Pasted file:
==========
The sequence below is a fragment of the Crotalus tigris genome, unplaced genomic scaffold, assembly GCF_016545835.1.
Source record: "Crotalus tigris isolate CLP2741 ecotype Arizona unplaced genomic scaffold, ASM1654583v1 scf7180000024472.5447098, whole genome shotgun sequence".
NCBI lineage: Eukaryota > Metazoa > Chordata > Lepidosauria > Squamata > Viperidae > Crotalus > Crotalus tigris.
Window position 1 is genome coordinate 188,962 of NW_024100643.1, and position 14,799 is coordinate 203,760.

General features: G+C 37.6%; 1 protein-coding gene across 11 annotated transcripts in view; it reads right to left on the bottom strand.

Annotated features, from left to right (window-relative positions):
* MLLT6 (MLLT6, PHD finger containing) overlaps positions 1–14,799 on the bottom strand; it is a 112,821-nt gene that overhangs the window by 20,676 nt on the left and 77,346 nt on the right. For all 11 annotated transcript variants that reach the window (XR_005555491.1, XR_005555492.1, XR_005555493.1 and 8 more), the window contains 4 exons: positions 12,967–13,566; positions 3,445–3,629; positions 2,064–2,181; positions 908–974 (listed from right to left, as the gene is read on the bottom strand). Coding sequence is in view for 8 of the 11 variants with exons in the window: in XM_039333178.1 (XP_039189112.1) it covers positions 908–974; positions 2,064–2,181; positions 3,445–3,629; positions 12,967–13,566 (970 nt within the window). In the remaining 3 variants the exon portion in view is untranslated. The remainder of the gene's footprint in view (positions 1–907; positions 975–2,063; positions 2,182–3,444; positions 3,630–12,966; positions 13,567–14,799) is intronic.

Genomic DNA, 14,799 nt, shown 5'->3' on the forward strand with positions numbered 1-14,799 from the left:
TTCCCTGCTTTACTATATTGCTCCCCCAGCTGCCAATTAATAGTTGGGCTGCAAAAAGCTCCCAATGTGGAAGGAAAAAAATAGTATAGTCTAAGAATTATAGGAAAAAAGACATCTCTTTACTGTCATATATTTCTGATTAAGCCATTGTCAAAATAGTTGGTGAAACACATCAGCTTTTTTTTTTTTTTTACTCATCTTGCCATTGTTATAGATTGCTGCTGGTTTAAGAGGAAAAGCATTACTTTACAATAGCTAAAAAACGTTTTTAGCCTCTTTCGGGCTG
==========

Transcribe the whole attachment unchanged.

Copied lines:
The sequence below is a fragment of the Crotalus tigris genome, unplaced genomic scaffold, assembly GCF_016545835.1.
Source record: "Crotalus tigris isolate CLP2741 ecotype Arizona unplaced genomic scaffold, ASM1654583v1 scf7180000024472.5447098, whole genome shotgun sequence".
NCBI lineage: Eukaryota > Metazoa > Chordata > Lepidosauria > Squamata > Viperidae > Crotalus > Crotalus tigris.
Window position 1 is genome coordinate 188,962 of NW_024100643.1, and position 14,799 is coordinate 203,760.

General features: G+C 37.6%; 1 protein-coding gene across 11 annotated transcripts in view; it reads right to left on the bottom strand.

Annotated features, from left to right (window-relative positions):
* MLLT6 (MLLT6, PHD finger containing) overlaps positions 1–14,799 on the bottom strand; it is a 112,821-nt gene that overhangs the window by 20,676 nt on the left and 77,346 nt on the right. For all 11 annotated transcript variants that reach the window (XR_005555491.1, XR_005555492.1, XR_005555493.1 and 8 more), the window contains 4 exons: positions 12,967–13,566; positions 3,445–3,629; positions 2,064–2,181; positions 908–974 (listed from right to left, as the gene is read on the bottom strand). Coding sequence is in view for 8 of the 11 variants with exons in the window: in XM_039333178.1 (XP_039189112.1) it covers positions 908–974; positions 2,064–2,181; positions 3,445–3,629; positions 12,967–13,566 (970 nt within the window). In the remaining 3 variants the exon portion in view is untranslated. The remainder of the gene's footprint in view (positions 1–907; positions 975–2,063; positions 2,182–3,444; positions 3,630–12,966; positions 13,567–14,799) is intronic.

Genomic DNA, 14,799 nt, shown 5'->3' on the forward strand with positions numbered 1-14,799 from the left:
TTCCCTGCTTTACTATATTGCTCCCCCAGCTGCCAATTAATAGTTGGGCTGCAAAAAGCTCCCAATGTGGAAGGAAAAAAATAGTATAGTCTAAGAATTATAGGAAAAAAGACATCTCTTTACTGTCATATATTTCTGATTAAGCCATTGTCAAAATAGTTGGTGAAACACATCAGCTTTTTTTTTTTTTTTACTCATCTTGCCATTGTTATAGATTGCTGCTGGTTTAAGAGGAAAAGCATTACTTTACAATAGCTAAAAAACGTTTTTAGCCTCTTTCGGGCTG